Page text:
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1. Poison Clan Rapper vs. Record Label
Highest Court Eleventh Circuit
Year Ended 2008
Plaintiffs Band Member(s)
Defendants Individual(s)
Lil' Joe Records
Music Publisher(s)
Other 2 Live Crew
Luke Records
Poison Clan
Short Description Band sued Luke Records after it went bankrupt and was unable to fulfill its contracts with Plaintiff. Judgment for Defendant. - [This entry is not yet complete or has not been edited/checked.]


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2. Record Labels Fight Over Pitbull
Highest Court S.D. Florida
Year Ended 2007
Plaintiffs Individual(s)
Music Producer(s)
Slip-N-Slide Records
Defendants TVT Records
Other Luke Records
Pitbull
Short Description Slip-N-Slide sued TVT for contract violation, among other assorted causes of action. Judgment for Plaintiff, but amount remitted on appeal. - [This entry is not yet complete or has not been edited/checked.]


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3. 2 Live Crew's "Pretty Woman" Parody
Highest Court Supreme Court of the United States
Year Ended 1992
Plaintiffs Acuff-Rose Music
Defendants 2 Live Crew
Luke Records
Other Orbison, Roy
Short Description Acuff-Rose Music, once a prominent country music publishing firm, brought a copyright infringement suit against 2 Live Crew for their song "Pretty Woman." The U.S. Supreme Court found "Pretty Woman" to be a successful parody that made fair use of Roy Orbison's original rock ballad "Oh, Pretty Woman," and was thus protected by the First Amendment, despite the commercial nature of the parody and the fact that 2 Live Crew copied the first line of lyrics, as well as the opening bassline, from the original. Because the original song was used by 2 Live Crew to mock the original song itself (not something else), it is considered "parody," and not merely "satire," which would not receive similar protection. - SKR (ed. LSW)


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4. Herman Kelly vs. 2 Live Crew
Highest Court Sixth Circuit
Year Ended 1991
Plaintiffs Kelly, Herman (and Life)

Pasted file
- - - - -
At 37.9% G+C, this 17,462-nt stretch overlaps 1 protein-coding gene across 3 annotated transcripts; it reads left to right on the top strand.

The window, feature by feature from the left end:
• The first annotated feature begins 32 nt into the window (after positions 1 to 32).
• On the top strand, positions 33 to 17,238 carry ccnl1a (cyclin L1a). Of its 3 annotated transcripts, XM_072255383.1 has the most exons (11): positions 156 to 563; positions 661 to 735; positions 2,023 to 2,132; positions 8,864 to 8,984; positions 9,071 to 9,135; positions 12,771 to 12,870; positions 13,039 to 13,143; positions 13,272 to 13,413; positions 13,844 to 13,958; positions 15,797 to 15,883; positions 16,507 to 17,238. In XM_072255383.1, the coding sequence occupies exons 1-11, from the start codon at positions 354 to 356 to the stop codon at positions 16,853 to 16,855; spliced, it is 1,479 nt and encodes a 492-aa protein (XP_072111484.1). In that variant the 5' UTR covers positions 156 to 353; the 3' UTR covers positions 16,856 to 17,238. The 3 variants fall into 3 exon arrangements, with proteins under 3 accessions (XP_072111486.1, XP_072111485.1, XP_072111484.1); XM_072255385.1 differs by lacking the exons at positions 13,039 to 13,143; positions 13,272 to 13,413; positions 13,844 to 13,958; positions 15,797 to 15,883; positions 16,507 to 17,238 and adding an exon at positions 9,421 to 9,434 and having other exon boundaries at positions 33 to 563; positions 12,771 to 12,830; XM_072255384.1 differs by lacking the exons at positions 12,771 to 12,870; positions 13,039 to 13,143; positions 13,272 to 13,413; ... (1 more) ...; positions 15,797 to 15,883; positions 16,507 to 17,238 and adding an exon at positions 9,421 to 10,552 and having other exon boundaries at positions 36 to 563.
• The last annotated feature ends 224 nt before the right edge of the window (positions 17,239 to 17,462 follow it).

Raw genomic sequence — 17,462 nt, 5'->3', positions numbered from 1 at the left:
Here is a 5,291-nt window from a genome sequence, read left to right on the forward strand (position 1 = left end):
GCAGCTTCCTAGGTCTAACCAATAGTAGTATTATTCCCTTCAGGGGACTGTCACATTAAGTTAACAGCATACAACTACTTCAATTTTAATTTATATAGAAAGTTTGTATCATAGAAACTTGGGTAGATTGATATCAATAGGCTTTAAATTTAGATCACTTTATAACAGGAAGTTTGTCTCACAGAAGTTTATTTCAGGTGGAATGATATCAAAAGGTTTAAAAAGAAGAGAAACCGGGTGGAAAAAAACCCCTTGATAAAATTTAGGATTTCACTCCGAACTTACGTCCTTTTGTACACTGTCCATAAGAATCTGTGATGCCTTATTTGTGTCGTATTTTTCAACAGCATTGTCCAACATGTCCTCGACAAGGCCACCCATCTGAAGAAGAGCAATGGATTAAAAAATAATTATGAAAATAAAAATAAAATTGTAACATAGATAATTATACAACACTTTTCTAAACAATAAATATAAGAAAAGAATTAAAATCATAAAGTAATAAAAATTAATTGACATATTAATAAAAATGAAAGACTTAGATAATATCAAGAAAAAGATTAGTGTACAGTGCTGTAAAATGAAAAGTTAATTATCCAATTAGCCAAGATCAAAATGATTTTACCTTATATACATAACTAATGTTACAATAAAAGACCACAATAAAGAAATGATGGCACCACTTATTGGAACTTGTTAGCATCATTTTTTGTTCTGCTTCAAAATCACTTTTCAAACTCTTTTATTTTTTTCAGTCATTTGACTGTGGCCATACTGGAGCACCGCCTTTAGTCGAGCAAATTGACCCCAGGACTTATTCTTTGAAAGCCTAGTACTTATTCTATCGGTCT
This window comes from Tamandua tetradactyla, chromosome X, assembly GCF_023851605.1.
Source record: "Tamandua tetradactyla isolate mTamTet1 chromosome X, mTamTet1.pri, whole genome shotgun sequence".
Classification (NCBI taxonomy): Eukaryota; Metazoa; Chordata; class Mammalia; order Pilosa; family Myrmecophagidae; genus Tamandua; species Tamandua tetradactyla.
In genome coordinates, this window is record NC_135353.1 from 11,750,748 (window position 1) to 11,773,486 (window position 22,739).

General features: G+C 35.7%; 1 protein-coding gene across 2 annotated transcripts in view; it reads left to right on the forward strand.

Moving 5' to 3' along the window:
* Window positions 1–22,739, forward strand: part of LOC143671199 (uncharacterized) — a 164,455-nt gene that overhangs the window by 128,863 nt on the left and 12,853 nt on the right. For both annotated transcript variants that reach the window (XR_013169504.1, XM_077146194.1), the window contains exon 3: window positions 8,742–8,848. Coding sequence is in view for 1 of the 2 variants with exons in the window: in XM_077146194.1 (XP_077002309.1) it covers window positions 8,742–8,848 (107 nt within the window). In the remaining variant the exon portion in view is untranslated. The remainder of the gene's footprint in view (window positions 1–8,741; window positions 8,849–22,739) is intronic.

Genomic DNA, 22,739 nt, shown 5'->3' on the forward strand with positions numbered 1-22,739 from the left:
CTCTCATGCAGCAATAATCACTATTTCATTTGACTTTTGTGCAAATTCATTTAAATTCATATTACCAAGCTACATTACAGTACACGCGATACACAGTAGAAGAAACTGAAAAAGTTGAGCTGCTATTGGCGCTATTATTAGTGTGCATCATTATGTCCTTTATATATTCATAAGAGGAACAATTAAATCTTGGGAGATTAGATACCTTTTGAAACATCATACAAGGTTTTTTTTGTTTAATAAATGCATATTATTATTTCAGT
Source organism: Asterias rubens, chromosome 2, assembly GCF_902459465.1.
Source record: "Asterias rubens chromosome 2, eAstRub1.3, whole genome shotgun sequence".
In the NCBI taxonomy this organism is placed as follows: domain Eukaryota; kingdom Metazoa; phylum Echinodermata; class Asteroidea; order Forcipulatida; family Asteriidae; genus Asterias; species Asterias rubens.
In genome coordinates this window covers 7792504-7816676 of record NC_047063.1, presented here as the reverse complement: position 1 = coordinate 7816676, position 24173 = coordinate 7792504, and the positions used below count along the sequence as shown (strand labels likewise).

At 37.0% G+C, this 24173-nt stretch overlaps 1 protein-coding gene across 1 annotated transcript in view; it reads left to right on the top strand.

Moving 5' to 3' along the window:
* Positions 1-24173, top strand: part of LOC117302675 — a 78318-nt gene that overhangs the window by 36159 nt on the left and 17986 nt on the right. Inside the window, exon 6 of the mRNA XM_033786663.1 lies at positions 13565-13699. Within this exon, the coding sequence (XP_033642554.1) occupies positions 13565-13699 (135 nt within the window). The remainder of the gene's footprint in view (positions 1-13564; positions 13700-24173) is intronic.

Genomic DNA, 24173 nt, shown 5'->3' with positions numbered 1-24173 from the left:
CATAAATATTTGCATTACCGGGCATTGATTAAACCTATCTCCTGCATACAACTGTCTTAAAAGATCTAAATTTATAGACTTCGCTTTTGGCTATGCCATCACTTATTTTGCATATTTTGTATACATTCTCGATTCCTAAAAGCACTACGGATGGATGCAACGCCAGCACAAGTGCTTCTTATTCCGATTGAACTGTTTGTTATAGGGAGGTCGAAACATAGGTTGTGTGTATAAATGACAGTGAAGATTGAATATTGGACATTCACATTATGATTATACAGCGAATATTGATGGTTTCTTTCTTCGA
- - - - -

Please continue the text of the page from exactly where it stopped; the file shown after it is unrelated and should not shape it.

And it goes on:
Defendants 2 Live Crew
Luke Records
Music Publisher(s)
Other No Other parties on file
Short Description 2 Live Crew has, indeed, sampled the Plaintiff, Herman Kelly, the late-1970s funkster whose song "Dance to the Drummer's Beat" was also sampled by innumerable other artists over the years. In fact, the Crew certainly sampled the song in this case too. However, Kelly tends to bring lawsuits against--as is the case here--people holding legitimate licenses and things. Indeed, 2 Live Crew received permission to use Kelly's infamous drum track for their song "Throw The D," which was the subject of this suit. Since Defendants had permission, Kelly's suit is, you know, completely pointless. - LSW


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5. "The Man" vs. 2 Live Crew (I)
Highest Court Eleventh Circuit
Year Ended 1990
Plaintiffs 2 Live Crew
Luke Records
Defendants County Entity and/or Official(s)
Other No Other parties on file
Short Description A Broward County sheriff found probable cause that 2 Live Crew's third album, Nasty as They Wanna Be, was obscene, and arrested a black retailer for selling the album. The rap group sued the county for restraint and First Amendment protection, but were subsequently arrested for performing the song in a Florida nightclub. The court reversed the lower court's obscenity ruling, finding that the sheriff failed to apply the Supreme Court's obscenity standard in Miller v. California. The court was unwilling to concede that the last prong of the Miller test, which requires determination of whether a work "lacks serious artistic, scientific, literary or political value," was met in this case. - SKR & LSW


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6. Luke Campbell's Bankruptcy
Highest Court S.D. Florida
Year Ended 1985
Plaintiffs Band Member(s)
Defendants No Defendants on file
Other 2 Live Crew
Luke Records
Mother of Child of Artist(s)
Short Description During the process of filing for Chapter 11 Bankruptcy, the former leader of the rap group 2 Live Crew sought a stay of child support and paternity proceedings against him. The court held that the automatic stay provision of a bankruptcy statute did not apply to the paternity and child support proceedings. - SKR


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